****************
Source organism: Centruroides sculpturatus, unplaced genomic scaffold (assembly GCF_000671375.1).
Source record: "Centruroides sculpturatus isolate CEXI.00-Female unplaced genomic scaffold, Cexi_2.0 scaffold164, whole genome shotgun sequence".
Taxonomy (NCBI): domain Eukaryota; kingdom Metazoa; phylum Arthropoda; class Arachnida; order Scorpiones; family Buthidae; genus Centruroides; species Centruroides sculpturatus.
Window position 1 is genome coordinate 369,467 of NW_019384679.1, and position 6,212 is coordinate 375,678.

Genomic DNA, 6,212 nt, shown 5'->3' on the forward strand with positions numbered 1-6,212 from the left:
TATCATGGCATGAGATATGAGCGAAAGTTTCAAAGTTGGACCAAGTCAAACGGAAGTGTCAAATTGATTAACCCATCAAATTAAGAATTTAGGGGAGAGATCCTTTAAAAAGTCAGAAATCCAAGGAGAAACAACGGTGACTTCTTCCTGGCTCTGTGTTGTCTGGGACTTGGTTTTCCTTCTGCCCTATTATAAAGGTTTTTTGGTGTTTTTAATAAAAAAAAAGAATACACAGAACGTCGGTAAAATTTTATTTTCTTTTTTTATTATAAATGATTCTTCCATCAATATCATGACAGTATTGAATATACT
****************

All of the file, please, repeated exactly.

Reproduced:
Source organism: Centruroides sculpturatus, unplaced genomic scaffold (assembly GCF_000671375.1).
Source record: "Centruroides sculpturatus isolate CEXI.00-Female unplaced genomic scaffold, Cexi_2.0 scaffold164, whole genome shotgun sequence".
Taxonomy (NCBI): domain Eukaryota; kingdom Metazoa; phylum Arthropoda; class Arachnida; order Scorpiones; family Buthidae; genus Centruroides; species Centruroides sculpturatus.
Window position 1 is genome coordinate 369,467 of NW_019384679.1, and position 6,212 is coordinate 375,678.

Genomic DNA, 6,212 nt, shown 5'->3' on the forward strand with positions numbered 1-6,212 from the left:
TATCATGGCATGAGATATGAGCGAAAGTTTCAAAGTTGGACCAAGTCAAACGGAAGTGTCAAATTGATTAACCCATCAAATTAAGAATTTAGGGGAGAGATCCTTTAAAAAGTCAGAAATCCAAGGAGAAACAACGGTGACTTCTTCCTGGCTCTGTGTTGTCTGGGACTTGGTTTTCCTTCTGCCCTATTATAAAGGTTTTTTGGTGTTTTTAATAAAAAAAAAGAATACACAGAACGTCGGTAAAATTTTATTTTCTTTTTTTATTATAAATGATTCTTCCATCAATATCATGACAGTATTGAATATACT